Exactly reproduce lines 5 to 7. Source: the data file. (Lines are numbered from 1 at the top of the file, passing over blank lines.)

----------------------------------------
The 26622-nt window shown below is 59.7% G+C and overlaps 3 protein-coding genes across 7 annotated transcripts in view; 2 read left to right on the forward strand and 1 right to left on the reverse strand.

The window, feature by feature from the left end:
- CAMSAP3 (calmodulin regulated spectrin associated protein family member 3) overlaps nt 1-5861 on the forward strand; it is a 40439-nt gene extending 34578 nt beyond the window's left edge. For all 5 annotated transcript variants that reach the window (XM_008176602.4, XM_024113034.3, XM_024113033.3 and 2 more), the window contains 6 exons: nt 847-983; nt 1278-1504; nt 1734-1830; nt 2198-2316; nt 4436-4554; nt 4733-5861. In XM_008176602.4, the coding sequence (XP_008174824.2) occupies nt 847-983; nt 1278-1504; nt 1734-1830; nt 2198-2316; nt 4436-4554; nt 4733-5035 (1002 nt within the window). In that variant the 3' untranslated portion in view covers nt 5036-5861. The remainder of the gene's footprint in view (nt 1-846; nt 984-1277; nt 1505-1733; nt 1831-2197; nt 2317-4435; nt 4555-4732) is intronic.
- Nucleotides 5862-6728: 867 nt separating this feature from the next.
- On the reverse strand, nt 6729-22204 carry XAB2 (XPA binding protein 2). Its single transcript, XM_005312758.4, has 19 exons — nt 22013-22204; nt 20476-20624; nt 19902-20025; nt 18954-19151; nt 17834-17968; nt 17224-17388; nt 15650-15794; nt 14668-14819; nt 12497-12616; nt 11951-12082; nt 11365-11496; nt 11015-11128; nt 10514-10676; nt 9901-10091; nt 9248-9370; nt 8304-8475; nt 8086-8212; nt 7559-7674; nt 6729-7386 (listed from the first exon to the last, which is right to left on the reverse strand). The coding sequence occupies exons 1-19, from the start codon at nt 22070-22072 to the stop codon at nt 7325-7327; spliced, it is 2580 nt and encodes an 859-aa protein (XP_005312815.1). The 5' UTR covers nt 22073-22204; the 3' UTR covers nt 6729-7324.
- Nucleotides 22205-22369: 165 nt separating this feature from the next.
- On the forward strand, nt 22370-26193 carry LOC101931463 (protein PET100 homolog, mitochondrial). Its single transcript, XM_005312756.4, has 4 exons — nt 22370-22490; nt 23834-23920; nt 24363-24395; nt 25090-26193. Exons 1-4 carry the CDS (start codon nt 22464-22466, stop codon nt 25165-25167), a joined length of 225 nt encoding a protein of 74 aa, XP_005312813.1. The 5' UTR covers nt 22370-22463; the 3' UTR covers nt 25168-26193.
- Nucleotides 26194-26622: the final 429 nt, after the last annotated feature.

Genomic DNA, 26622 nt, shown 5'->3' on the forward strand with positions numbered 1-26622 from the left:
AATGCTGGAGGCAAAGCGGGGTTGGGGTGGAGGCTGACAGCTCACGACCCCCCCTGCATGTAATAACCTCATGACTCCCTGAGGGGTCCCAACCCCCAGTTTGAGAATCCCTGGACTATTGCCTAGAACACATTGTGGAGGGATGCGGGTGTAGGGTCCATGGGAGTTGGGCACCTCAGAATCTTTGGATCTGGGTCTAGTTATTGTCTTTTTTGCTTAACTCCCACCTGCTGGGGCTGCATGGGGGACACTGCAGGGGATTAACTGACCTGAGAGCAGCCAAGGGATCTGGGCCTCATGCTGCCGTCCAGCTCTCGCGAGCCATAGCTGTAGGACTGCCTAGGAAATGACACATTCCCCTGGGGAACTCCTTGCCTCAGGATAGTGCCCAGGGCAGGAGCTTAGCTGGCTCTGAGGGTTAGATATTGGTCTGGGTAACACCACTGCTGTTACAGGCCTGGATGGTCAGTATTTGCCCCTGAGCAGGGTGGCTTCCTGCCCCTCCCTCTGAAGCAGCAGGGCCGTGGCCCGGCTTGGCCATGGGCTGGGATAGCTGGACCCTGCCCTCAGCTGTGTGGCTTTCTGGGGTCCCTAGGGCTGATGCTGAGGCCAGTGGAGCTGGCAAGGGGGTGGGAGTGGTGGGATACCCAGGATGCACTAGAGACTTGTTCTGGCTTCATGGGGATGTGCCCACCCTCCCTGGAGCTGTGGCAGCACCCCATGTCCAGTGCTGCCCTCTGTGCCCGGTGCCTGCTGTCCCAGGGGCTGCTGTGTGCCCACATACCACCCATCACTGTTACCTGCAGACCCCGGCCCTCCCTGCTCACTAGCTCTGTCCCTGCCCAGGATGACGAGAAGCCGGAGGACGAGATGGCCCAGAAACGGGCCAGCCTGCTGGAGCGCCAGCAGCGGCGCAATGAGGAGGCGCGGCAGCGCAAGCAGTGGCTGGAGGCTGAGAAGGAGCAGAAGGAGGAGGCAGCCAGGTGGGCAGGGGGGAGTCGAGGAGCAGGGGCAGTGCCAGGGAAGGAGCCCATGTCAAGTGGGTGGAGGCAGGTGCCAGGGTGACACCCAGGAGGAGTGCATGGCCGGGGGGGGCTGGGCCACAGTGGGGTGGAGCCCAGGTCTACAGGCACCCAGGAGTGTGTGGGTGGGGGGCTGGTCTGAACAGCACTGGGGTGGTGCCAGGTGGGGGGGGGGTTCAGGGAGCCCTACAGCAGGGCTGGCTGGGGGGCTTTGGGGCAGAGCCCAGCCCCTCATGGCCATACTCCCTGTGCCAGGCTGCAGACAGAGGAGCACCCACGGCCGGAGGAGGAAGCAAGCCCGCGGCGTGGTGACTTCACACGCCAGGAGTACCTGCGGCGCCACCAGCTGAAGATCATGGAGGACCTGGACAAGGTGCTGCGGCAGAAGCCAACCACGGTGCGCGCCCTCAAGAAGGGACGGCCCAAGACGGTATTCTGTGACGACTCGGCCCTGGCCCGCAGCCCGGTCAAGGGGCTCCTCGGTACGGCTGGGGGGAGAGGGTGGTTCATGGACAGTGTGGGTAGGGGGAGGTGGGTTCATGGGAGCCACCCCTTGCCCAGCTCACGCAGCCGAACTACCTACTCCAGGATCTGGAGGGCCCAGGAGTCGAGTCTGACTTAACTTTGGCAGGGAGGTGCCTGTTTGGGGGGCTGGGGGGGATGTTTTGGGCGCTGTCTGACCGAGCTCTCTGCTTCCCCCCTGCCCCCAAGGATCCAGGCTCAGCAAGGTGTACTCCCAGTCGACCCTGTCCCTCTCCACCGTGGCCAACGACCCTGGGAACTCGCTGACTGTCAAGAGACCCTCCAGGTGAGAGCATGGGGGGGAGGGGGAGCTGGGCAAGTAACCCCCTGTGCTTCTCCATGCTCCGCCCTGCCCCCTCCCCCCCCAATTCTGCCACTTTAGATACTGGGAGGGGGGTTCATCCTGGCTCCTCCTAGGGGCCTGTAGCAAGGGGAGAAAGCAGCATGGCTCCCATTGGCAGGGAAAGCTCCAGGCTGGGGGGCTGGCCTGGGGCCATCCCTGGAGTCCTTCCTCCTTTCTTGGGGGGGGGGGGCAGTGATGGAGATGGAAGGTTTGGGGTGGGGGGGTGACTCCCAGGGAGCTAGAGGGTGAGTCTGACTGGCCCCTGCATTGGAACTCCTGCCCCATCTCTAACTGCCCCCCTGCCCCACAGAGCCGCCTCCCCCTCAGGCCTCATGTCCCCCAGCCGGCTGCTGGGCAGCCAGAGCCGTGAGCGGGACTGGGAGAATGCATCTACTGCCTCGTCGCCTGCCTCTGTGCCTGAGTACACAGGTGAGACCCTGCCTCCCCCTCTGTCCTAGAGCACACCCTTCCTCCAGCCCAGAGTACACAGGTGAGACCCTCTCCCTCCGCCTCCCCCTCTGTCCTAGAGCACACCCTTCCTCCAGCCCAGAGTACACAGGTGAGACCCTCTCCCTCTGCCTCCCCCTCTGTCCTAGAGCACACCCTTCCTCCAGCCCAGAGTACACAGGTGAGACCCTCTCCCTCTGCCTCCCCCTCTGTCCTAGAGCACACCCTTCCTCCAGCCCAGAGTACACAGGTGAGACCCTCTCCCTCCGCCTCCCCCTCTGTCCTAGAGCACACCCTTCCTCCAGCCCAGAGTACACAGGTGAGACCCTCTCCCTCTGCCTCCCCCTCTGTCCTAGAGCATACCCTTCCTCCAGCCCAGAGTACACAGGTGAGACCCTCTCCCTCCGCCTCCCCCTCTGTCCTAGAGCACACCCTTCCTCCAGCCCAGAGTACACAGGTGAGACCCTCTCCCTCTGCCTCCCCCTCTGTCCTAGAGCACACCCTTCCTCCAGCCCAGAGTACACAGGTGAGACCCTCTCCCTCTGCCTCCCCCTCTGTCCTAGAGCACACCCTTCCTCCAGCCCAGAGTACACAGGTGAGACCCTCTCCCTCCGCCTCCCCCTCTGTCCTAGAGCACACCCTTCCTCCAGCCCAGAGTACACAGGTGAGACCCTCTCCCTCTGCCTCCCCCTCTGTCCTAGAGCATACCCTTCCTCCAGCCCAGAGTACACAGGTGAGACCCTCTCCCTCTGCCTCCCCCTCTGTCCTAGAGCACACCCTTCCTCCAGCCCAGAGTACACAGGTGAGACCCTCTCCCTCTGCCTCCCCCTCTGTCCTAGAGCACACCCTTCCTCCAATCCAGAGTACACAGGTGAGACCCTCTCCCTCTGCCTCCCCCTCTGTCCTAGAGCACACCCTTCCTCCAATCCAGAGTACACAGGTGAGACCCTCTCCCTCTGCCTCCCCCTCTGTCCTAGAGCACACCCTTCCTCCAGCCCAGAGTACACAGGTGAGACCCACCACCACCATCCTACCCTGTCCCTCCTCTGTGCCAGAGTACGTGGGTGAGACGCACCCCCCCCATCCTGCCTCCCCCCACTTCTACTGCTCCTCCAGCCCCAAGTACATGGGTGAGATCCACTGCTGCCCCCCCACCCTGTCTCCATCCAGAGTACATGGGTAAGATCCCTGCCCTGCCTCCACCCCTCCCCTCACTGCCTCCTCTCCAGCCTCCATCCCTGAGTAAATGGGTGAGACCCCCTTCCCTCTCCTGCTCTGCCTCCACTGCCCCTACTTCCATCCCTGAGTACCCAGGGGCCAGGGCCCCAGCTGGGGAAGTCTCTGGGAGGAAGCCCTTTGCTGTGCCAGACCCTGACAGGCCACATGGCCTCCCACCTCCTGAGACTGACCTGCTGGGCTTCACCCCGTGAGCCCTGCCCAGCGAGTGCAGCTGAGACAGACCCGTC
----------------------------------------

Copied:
- On the reverse strand, nt 6729-22204 carry XAB2 (XPA binding protein 2). Its single transcript, XM_005312758.4, has 19 exons — nt 22013-22204; nt 20476-20624; nt 19902-20025; nt 18954-19151; nt 17834-17968; nt 17224-17388; nt 15650-15794; nt 14668-14819; nt 12497-12616; nt 11951-12082; nt 11365-11496; nt 11015-11128; nt 10514-10676; nt 9901-10091; nt 9248-9370; nt 8304-8475; nt 8086-8212; nt 7559-7674; nt 6729-7386 (listed from the first exon to the last, which is right to left on the reverse strand). The coding sequence occupies exons 1-19, from the start codon at nt 22070-22072 to the stop codon at nt 7325-7327; spliced, it is 2580 nt and encodes an 859-aa protein (XP_005312815.1). The 5' UTR covers nt 22073-22204; the 3' UTR covers nt 6729-7324.
- Nucleotides 22205-22369: 165 nt separating this feature from the next.
- On the forward strand, nt 22370-26193 carry LOC101931463 (protein PET100 homolog, mitochondrial). Its single transcript, XM_005312756.4, has 4 exons — nt 22370-22490; nt 23834-23920; nt 24363-24395; nt 25090-26193. Exons 1-4 carry the CDS (start codon nt 22464-22466, stop codon nt 25165-25167), a joined length of 225 nt encoding a protein of 74 aa, XP_005312813.1. The 5' UTR covers nt 22370-22463; the 3' UTR covers nt 25168-26193.